Home – New Forums Marketing mastery How much fuel does ‘word of mouth’ give your business?

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  • #996893
    Lucy Kippist
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    Morning all,
    I was reading @neonelectrical’s thread yesterday about where to spend money to boost his business that’s largely ‘word of mouth’. What a great term! And what a great concept – that clearly benefits Brodie’s trade-based electrical business. It made me wonder how many of you out there in solo land are relying on this method of marketing to fuel your business?
    And if like [USER=93283]@neonelectrical[/USER], you use it quite a bit, it’d be great to hear your best advice for cultivating business this way. And of course, any traps to avoid.

    I’d also be really interested to hear from soloists who have decided to avoid it altogether, or just don’t find they need it…

    #1209405
    Greg_M
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    “Word of mouth” has been 99% of the “advertising” I’ve had in over 40 years of being self employed or in businesses, and I’m still here and paying the bills.

    I’d guess it’s best suited to service type businesses rather than selling widgets, but I’d say even retailers etc. benefit from same or there wouldn’t be the pressure on to get satisfaction feedback, testimonials and proof of loyalty, which as a consumer drives me nuts, deliver the “service” (most don’t) and I will refer you.

    With the exception of replying to a few ads in newspaper tender columns in the early days almost everything else I’ve done has come from direct referrals and that continues today. For some specialised services I have asked clients not to disclose who did the work, so I don’t get swamped by idiots and tyre kickers.

    If as a small business you deliver in spades, provide value for money and stand by your workmanship, product or service, I don’t think you’ll need to spend much on advertising.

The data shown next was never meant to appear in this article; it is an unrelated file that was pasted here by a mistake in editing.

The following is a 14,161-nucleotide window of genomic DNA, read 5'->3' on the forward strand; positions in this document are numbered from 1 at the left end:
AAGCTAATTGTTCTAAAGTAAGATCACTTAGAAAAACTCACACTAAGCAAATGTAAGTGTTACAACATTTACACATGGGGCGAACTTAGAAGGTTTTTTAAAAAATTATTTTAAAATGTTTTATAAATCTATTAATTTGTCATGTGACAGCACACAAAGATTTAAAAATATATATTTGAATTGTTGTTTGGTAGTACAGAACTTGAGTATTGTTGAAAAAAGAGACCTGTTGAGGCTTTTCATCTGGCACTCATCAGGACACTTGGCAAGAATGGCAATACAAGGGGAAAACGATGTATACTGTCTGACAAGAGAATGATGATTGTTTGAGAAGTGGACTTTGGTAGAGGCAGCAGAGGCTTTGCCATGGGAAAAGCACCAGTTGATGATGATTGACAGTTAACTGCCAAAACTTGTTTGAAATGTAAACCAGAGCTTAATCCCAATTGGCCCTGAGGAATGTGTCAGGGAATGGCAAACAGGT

A website is a good idea in this day and age so people who’ve heard of you or your business can find you…but no amount of web development, SEO, digital marketing etc etc etc will help build a business, if what you deliver is crap.

    #1209406
    Lucy Kippist
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    Greg_M, post: 249807, member: 38207 wrote:
    “Word of mouth” has been 99% of the “advertising” I’ve had in over 40 years of being self employed or in businesses, and I’m still here and paying the bills.

    I’d guess it’s best suited to service type businesses rather than selling widgets, but I’d say even retailers etc. benefit from same or there wouldn’t be the pressure on to get satisfaction feedback, testimonials and proof of loyalty, which as a consumer drives me nuts, deliver the “service” (most don’t) and I will refer you.

    With the exception of replying to a few ads in newspaper tender columns in the early days almost everything else I’ve done has come from direct referrals and that continues today. For some specialised services I have asked clients not to disclose who did the work, so I don’t get swamped by idiots and tyre kickers.